“May you live in interesting times.” Indeed.
M1, a broad measure of the money in the U.S. economy by Federal Reserve Economic Data, just “hockey sticked” to a record high.
Simultaneous to this infusion of capital, interest rates have dropped to the floor, cap rates are down (especially for multifamily), and we are likely to see all-time lows. We might even look back in a few years and laugh at a time when we used to underwrite a cap-on-cost of 6 percent for apartment developments.
It is estimated that 25 percent of the money in circulation was printed since the onset of COVID-19. Our low-yield, cash abundant world seems to be heading to lower yields with more cash on hand than we have ever seen. Asset prices are going to pop again.
So what shall the yield-seeking investor do? Consider the land lease.
The land lease, also referred to as the ground lease, is not a new tool, but Wall Street’s gotten into the game, and borrowers (or sellers) might do well to give this some serious consideration.
We recently went to market to capitalize a $68 million mixed-use development in San Diego. One of our options was a ground lease. In this scenario, the developer would sell the land for $23.2 million and begin paying ground rent at a 3.2 percent rate on the entire sale consideration for the next 99 years. They would give up the fee title to the land.
The $23.2 million of capital can be put to work on the project by covering 100 percent of their $7.6 million land acquisition, plus $15.6 million of additional costs. The cost comes in the form of a $742,000 hit to NOI, as the ground lease is paid from operating income. But look at the simple math, finance costs excluded, below:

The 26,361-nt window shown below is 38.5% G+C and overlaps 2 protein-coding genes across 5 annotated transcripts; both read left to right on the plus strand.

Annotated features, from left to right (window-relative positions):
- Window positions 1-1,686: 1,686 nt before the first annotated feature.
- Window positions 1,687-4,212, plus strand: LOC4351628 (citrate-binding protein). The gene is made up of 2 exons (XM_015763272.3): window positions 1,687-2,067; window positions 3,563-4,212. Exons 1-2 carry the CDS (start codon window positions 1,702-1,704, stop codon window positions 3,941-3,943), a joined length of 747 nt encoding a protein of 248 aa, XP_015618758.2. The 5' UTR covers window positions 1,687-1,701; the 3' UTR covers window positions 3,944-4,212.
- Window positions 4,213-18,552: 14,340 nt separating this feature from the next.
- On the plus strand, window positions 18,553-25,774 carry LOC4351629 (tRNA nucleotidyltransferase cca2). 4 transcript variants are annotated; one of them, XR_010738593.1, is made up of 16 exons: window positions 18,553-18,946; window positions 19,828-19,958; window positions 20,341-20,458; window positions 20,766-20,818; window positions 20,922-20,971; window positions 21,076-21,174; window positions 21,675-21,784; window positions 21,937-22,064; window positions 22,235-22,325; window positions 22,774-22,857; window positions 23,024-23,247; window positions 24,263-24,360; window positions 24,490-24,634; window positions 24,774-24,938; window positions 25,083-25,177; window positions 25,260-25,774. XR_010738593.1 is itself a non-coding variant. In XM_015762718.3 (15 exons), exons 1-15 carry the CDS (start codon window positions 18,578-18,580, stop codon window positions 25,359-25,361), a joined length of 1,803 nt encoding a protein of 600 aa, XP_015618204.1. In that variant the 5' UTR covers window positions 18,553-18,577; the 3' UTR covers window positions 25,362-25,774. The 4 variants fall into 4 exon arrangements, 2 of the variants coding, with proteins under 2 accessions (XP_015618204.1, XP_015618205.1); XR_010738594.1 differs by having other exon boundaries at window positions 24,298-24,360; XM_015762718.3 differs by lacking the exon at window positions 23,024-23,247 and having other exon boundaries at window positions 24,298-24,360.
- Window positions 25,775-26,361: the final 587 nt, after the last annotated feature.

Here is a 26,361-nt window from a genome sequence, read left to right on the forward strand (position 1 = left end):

|Conventional Development||Ground Lease|
|Land Consideration (part 1)||–||(7,566,863)|
|Hard and Soft Costs||51,784,062||51,784,062|
|Land Consideration (part 2)||–||(15,633,137)|
|NOI/Income B4 Lease||3,707,447||3,707,447|
|Land Lease Payment||(742,400)|
|NOI After Land Lease||2,965,047|
|Cap on Cost||6.25%||8.20%|
The new project is 195 basis points richer from a yield-on-cost perspective. Yes, ground-lease assets trade a discount to the comparable property on fee title, but that discount is nothing near 200 bps. For this asset, factoring in 50 bps discount (cap rate expansion) in the terminal sale would be more than sufficient, which means that for the up-front sale, the borrower/seller was able to improve the development’s economics by 145 basis points.
Another perspective on the deal: Take $742,000 of the project’s future NOI and sell it at a 2.3 percent cap rate to the ground lessor. Those dollars can be used today to pay for costs that would otherwise be funded by debt and equity.
While the land lease has been an established tool, what’s a bit new is that institutional providers are bringing billions of dollars into the space and writing the leases in a manner that allows buyers, agency lenders, banks, and CMBS lenders to understand and “see through” the implications of the agreement.
Yield is hard to find. Have you turned over this stone?
Kevin Choquette is the principal of Fident Capital.